Let it Burn: Turning Waste to Energy!
People produce waste. This is a well-known fact of life. During the early stages before breaking ground in any community, every urban planning firm must face the same question. Land developers, government officials, civil engineers and many others are also faced with the same question…What do we do with all the garbage? The Lee County Waste to Energy Facility transforms trash into a renewable resource.
According to research done by Duke University, “The average person generates 4.3 pounds of waste per day. This is 1.6 pounds more than most produced back in 1960.” Americans alone generates over 220 million tons of waste on an annual basis. The majority of this waste ends up in landfills which account for over 20% of the methane emissions in the US (EPA, 2011).* The natural resources we have available to us are depleting. As a society we must work together to reduce our impact on the environment and continue to find better ways to use what we need.
The Lee County Waste-to-Energy Facility creates a cleaner environment each day. All of the household garbage collected from Lee and Hendry Counties arrives at this center and is transformed into energy. The mass burn combustion process allows the waste to be burned and in this process creates energy for our community. The steam powers the facility and the extra power is sent to our local homes and businesses. Talk about sustainability!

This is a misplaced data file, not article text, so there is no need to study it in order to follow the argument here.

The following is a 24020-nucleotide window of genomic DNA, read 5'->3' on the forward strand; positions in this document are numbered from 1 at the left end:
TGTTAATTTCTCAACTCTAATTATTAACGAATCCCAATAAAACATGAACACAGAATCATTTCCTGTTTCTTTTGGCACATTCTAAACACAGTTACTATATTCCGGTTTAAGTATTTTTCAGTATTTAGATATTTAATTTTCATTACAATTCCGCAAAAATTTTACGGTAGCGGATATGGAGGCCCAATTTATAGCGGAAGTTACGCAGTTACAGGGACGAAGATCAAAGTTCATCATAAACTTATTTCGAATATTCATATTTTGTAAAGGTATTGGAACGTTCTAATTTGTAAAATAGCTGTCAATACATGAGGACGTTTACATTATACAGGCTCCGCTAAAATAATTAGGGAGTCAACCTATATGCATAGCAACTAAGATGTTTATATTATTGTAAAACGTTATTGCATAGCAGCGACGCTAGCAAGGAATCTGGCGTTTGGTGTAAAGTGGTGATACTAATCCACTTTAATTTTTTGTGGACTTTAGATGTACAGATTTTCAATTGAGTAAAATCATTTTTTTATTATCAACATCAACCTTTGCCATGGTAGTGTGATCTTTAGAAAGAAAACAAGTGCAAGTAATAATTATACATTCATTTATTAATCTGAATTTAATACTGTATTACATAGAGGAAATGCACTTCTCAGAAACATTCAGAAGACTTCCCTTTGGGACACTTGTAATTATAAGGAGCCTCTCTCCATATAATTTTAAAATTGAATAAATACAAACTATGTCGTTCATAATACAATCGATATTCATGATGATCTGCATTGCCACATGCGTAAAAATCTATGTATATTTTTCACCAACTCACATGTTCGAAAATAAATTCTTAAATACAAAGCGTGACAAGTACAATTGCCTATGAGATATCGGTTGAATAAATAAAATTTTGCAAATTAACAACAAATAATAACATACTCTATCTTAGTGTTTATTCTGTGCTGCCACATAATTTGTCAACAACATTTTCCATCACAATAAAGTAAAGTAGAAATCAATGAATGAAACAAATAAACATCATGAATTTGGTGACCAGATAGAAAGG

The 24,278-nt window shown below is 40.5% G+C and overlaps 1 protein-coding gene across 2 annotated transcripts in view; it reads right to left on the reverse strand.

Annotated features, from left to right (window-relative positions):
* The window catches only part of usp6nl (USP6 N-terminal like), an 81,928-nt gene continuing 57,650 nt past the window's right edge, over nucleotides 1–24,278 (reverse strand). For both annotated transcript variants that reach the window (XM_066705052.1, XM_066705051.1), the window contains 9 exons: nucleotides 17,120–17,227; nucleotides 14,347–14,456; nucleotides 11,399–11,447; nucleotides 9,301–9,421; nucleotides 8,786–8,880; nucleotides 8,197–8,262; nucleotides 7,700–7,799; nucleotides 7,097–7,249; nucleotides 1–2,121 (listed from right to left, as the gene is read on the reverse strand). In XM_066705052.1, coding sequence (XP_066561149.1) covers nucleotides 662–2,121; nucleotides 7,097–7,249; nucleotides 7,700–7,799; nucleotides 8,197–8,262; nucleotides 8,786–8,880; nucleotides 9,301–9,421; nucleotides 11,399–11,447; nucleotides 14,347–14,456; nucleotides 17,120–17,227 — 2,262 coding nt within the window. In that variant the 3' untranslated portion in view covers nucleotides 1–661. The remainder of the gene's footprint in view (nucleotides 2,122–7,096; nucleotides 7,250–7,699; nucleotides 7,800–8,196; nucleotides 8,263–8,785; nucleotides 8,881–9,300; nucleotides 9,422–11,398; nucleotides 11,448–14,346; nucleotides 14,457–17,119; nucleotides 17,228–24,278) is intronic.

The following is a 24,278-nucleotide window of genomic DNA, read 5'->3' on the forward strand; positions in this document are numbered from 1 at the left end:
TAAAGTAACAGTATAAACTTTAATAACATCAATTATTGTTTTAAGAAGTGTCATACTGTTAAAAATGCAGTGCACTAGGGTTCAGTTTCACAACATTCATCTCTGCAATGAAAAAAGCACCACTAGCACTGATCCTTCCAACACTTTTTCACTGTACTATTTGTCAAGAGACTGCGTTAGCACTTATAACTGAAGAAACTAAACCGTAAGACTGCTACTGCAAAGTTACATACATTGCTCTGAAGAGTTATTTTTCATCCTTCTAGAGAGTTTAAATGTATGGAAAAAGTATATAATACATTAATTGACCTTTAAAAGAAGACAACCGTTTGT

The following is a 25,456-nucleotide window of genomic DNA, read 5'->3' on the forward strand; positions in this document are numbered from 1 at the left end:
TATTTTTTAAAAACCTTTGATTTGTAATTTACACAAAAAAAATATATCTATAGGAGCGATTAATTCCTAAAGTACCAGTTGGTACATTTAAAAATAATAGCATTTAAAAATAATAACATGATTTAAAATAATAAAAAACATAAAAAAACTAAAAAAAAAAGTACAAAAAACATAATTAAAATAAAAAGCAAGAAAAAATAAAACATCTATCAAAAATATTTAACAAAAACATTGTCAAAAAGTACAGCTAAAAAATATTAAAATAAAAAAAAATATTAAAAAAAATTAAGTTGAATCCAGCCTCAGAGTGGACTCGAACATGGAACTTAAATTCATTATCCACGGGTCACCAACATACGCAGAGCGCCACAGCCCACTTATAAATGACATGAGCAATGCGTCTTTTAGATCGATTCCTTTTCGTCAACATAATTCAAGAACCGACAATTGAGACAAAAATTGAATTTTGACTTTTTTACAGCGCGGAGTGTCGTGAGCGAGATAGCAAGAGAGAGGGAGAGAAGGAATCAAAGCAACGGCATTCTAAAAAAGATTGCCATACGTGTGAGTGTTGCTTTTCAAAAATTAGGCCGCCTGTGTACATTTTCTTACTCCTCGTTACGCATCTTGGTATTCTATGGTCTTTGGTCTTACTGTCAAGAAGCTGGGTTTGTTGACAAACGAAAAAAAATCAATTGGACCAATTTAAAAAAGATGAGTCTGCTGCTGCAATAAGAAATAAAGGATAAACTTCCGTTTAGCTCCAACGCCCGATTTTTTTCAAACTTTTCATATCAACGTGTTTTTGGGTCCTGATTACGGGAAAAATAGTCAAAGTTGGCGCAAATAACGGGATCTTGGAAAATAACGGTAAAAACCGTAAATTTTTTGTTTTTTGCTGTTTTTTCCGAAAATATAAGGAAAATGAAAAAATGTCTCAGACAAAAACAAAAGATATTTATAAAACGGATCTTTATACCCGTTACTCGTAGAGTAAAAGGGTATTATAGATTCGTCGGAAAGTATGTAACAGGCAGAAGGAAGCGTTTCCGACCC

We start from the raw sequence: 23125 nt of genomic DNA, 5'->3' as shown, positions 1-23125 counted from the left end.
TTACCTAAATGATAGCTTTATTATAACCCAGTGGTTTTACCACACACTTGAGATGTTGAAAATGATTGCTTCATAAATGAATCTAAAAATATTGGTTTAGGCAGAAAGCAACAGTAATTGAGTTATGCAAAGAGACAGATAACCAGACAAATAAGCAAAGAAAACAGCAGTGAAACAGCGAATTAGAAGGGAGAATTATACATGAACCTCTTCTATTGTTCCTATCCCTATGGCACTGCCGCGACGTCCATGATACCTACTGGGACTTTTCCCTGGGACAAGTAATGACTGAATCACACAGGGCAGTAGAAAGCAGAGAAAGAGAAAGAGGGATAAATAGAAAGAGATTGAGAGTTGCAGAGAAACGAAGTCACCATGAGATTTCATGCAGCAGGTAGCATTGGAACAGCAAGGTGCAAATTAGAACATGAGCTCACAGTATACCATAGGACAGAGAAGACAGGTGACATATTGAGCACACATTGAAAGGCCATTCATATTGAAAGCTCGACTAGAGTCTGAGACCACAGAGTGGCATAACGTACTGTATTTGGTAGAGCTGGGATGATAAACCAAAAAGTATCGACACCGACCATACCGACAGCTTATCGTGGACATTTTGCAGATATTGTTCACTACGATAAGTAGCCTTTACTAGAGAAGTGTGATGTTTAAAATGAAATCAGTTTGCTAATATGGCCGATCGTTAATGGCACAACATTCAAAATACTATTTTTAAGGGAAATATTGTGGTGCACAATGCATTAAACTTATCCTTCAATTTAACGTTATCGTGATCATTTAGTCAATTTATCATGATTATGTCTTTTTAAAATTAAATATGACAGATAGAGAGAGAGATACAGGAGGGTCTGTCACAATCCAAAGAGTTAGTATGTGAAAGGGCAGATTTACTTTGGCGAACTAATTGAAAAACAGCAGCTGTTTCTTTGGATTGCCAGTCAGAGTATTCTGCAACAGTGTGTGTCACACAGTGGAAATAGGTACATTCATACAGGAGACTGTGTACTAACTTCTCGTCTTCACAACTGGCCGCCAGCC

This entire process is one example of sustainable urban development. Our collective community was creating a bigger footprint on our environment than we could afford. The Lee County Waste-to-Energy facility addresses two universal needs- waste elimination and electricity creation. This way of green engineering is becoming more and more popular in cities across the nation. We are running out of space for overflowing landfills. They are dangerous as well. The runoff and gasses that they produce are hazardous to our health. The fact that we have a state of the art facility here in our community is a huge benefit to all of us.
Jimmy Carter once said, “”Solid wastes” are the discarded leftovers of our advanced consumer society. This growing mountain of garbage and trash represents not only an attitude of indifference toward valuable natural resources, but also a serious economic and public health problem.” President Carter’s worlds have never been truer than they are today. We as a community need to continue to come together to develop more sustainable designs and ways of doing things that will help southwest Florida flourish even more for our children.